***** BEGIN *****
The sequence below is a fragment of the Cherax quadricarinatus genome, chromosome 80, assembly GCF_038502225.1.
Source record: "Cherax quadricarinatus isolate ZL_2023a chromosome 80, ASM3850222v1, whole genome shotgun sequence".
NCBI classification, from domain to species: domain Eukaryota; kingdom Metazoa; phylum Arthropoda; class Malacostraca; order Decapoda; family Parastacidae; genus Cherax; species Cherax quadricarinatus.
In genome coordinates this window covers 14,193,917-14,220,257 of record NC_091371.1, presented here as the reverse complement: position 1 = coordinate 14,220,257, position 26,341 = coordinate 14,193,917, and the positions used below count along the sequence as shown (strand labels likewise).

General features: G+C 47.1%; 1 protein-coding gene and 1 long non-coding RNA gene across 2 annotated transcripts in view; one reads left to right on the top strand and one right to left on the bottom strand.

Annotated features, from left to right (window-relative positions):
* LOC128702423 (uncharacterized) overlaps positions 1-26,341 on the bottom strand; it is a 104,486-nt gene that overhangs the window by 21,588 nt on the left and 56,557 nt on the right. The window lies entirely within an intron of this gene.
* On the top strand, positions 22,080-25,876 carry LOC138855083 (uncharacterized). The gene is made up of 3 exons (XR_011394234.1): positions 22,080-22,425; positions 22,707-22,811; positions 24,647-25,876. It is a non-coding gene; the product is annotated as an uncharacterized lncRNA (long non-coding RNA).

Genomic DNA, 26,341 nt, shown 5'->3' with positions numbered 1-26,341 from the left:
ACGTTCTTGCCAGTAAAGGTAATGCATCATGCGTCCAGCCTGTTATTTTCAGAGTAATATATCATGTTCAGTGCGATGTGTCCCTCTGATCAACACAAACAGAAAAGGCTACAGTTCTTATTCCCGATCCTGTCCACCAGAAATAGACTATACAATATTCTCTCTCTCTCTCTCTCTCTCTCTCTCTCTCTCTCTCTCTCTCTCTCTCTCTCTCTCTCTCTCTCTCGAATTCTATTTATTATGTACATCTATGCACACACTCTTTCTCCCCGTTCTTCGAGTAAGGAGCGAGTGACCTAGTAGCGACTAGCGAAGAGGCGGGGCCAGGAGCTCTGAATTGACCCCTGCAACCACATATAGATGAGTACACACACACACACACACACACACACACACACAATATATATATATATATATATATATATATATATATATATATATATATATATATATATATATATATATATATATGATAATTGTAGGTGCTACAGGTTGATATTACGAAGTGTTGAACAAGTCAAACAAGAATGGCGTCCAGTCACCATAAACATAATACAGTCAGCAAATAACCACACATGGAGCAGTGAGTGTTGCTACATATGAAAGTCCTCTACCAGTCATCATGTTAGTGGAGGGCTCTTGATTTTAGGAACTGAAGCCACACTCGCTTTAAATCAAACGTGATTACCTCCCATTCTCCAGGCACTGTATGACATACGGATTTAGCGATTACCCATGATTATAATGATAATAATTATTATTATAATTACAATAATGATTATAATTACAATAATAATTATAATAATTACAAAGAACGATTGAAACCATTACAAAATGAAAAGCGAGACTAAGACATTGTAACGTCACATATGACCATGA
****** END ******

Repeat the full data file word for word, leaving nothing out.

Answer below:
The sequence below is a fragment of the Cherax quadricarinatus genome, chromosome 80, assembly GCF_038502225.1.
Source record: "Cherax quadricarinatus isolate ZL_2023a chromosome 80, ASM3850222v1, whole genome shotgun sequence".
NCBI classification, from domain to species: domain Eukaryota; kingdom Metazoa; phylum Arthropoda; class Malacostraca; order Decapoda; family Parastacidae; genus Cherax; species Cherax quadricarinatus.
In genome coordinates this window covers 14,193,917-14,220,257 of record NC_091371.1, presented here as the reverse complement: position 1 = coordinate 14,220,257, position 26,341 = coordinate 14,193,917, and the positions used below count along the sequence as shown (strand labels likewise).

General features: G+C 47.1%; 1 protein-coding gene and 1 long non-coding RNA gene across 2 annotated transcripts in view; one reads left to right on the top strand and one right to left on the bottom strand.

Annotated features, from left to right (window-relative positions):
* LOC128702423 (uncharacterized) overlaps positions 1-26,341 on the bottom strand; it is a 104,486-nt gene that overhangs the window by 21,588 nt on the left and 56,557 nt on the right. The window lies entirely within an intron of this gene.
* On the top strand, positions 22,080-25,876 carry LOC138855083 (uncharacterized). The gene is made up of 3 exons (XR_011394234.1): positions 22,080-22,425; positions 22,707-22,811; positions 24,647-25,876. It is a non-coding gene; the product is annotated as an uncharacterized lncRNA (long non-coding RNA).

Genomic DNA, 26,341 nt, shown 5'->3' with positions numbered 1-26,341 from the left:
ACGTTCTTGCCAGTAAAGGTAATGCATCATGCGTCCAGCCTGTTATTTTCAGAGTAATATATCATGTTCAGTGCGATGTGTCCCTCTGATCAACACAAACAGAAAAGGCTACAGTTCTTATTCCCGATCCTGTCCACCAGAAATAGACTATACAATATTCTCTCTCTCTCTCTCTCTCTCTCTCTCTCTCTCTCTCTCTCTCTCTCTCTCTCTCTCTCTCTCTCTCGAATTCTATTTATTATGTACATCTATGCACACACTCTTTCTCCCCGTTCTTCGAGTAAGGAGCGAGTGACCTAGTAGCGACTAGCGAAGAGGCGGGGCCAGGAGCTCTGAATTGACCCCTGCAACCACATATAGATGAGTACACACACACACACACACACACACACACACACAATATATATATATATATATATATATATATATATATATATATATATATATATATATATATATATATATATATATGATAATTGTAGGTGCTACAGGTTGATATTACGAAGTGTTGAACAAGTCAAACAAGAATGGCGTCCAGTCACCATAAACATAATACAGTCAGCAAATAACCACACATGGAGCAGTGAGTGTTGCTACATATGAAAGTCCTCTACCAGTCATCATGTTAGTGGAGGGCTCTTGATTTTAGGAACTGAAGCCACACTCGCTTTAAATCAAACGTGATTACCTCCCATTCTCCAGGCACTGTATGACATACGGATTTAGCGATTACCCATGATTATAATGATAATAATTATTATTATAATTACAATAATGATTATAATTACAATAATAATTATAATAATTACAAAGAACGATTGAAACCATTACAAAATGAAAAGCGAGACTAAGACATTGTAACGTCACATATGACCATGA